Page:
A couple of recent happenings concerning evolution disclaimer stickers in science textbooks. In the Cobb County case, the 11th Circuit Court of Appeals has asked the two sides in that dispute to meet with a mediator to see if they can reach a settlement in the case rather than having to have a full appellate trial. Neither of the attorneys in the case think that any settlement is likely, and neither do I. There really isn't much room there for compromise.
Meanwhile, a school district in Shelby County, TN is trying to place its own disclaimers in biology textbooks. PZ Myers has a post with details at the Panda's Thumb. The Shelby County proposed disclaimer is far worse than the Cobb County disclaimer and there's no way it would survive a court challenge. It states:
This textbook contains material on scientific theories about creation. There are many scientific and religious theories about the nature and diversity of living things. All theories should be approached with an open mind, studied carefully and critically considered.
The specific mention of "creation" and "religious theories" makes that one a complete non-starter legally. The local paper likewise reported, "County school board member Wyatt Bunker, who believes the Bible is the inerrant word of God, said he's concerned that students are being taught only scientific theories such as evolution and the Big Bang." Well yes, Mr. Bunker, students are indeed being taught only scientific theories. That is, after all, why we hold science classes. And yet another backwoods school board decides to waste a bunch of money defending a case they are destined to lose.
Leiter reports had an entry this morning that might be of interest. http://leiterreports.typepad.com/blog/2005/02/the_truth_at_la.html It seems some creationists are upset at the IDers for not being gawdly enough.
It seems some creationists are upset at the IDers for not being gawdly enough.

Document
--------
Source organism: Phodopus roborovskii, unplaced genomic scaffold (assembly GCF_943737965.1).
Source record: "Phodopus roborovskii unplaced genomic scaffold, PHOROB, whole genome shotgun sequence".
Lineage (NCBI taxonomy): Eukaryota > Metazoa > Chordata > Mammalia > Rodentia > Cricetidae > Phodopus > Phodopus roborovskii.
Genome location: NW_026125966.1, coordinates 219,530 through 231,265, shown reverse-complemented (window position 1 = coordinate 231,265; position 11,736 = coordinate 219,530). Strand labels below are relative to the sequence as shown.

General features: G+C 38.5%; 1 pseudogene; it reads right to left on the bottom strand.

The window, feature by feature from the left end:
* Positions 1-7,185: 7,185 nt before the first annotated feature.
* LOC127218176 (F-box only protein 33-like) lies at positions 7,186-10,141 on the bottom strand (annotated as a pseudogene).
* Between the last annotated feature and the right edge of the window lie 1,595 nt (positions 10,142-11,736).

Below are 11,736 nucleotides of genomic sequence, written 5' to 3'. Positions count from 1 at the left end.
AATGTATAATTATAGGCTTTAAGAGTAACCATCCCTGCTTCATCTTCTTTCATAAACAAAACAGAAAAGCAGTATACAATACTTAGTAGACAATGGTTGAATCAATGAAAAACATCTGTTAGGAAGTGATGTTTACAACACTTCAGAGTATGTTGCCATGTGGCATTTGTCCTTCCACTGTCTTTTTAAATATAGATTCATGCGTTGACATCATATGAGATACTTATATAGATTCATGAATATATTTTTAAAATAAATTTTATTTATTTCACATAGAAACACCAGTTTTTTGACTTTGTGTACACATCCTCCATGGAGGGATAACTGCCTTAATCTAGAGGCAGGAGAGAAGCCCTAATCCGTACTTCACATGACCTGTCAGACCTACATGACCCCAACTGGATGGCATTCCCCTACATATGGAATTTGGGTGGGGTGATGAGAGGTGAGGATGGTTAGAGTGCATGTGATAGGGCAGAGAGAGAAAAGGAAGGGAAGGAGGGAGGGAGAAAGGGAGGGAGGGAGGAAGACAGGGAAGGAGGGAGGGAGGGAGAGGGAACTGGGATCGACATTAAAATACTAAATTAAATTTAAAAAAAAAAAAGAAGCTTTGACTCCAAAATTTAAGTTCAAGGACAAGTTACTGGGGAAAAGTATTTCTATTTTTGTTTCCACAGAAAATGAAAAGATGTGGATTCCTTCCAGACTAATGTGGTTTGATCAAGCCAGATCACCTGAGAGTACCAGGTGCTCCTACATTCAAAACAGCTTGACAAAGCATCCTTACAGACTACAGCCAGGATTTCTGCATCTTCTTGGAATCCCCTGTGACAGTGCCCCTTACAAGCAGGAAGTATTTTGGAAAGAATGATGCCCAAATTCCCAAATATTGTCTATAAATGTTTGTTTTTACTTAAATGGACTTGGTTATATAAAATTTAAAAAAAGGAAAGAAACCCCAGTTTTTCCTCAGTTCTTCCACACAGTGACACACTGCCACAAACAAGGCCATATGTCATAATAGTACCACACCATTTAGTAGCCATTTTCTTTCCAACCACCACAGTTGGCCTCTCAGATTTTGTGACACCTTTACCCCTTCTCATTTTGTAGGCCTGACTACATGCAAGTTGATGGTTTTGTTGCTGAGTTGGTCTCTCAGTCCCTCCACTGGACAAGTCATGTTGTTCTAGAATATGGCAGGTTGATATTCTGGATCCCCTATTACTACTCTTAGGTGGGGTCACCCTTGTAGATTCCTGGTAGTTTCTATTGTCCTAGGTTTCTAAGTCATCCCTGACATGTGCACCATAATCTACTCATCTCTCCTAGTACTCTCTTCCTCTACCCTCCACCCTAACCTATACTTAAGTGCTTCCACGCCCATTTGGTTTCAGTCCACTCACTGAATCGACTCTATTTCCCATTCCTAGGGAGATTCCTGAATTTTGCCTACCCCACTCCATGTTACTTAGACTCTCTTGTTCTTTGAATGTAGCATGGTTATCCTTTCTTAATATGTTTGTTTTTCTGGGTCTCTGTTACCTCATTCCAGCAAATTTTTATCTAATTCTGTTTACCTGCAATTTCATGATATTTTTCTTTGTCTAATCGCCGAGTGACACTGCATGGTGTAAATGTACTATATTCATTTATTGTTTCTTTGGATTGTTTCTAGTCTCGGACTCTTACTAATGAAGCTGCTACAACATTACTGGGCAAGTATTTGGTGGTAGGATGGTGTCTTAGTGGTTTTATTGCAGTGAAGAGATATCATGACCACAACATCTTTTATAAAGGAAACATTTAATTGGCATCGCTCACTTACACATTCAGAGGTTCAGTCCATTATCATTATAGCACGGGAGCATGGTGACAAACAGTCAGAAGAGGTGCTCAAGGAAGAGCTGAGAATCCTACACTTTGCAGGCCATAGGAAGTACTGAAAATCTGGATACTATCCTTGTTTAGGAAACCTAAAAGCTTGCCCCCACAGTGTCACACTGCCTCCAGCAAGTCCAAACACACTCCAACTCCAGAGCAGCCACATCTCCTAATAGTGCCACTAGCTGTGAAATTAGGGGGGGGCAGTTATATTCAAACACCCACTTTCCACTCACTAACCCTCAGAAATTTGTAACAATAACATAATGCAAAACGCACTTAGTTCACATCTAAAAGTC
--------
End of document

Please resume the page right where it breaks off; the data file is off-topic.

Oh, it's true. There have been articles flying back and forth between Henry Morris, Bill Dembski and Jonathan Sarfati. The YECs don't think the IDers are dogmatic enough about a literal interpretation of Genesis. But all of the arguments for ID are taken directly from earlier YEC arguements against evolution, they just take out the biblical basis for them.
Don't forget about Ken Ham. From christianity.ca Ken Ham is president of Answers In Genesis, an organization that promotes the idea that the earth is no more than 10,000 years old. He believes that ID proponents are only "adding some kind of intelligence to evolution, but it's still a secular viewpoint. They're not giving evidence of who the Designer is. Speaking philosophically, their creator has to be an ogre, whose creation is full of mistakes, death and disease." ID advocates, he concludes, are "doomed to failure because they have no biblical perspective."
... is the link for those who want to see the whole shebang.
I wonder--does Ken Ham have a brother? Name of Smithfield?
Sorry, couldn't resist the pun.
On a serious note, it seems to be fairly evident that these culture wars are going to end public education in large parts of the US. Intelligent people should prepare themselves for it. And also prepare themselves for opposing taxpayer-funded fundie education--including vouchers.
And they should also seriously consider buying Euros or Euro-denominated investments. And learning a foreign language. Vielleicht Deutsch.
For compromise, how about a secondary disclaimer: "Most scientists believe the above disclaimer is a load of horse manure"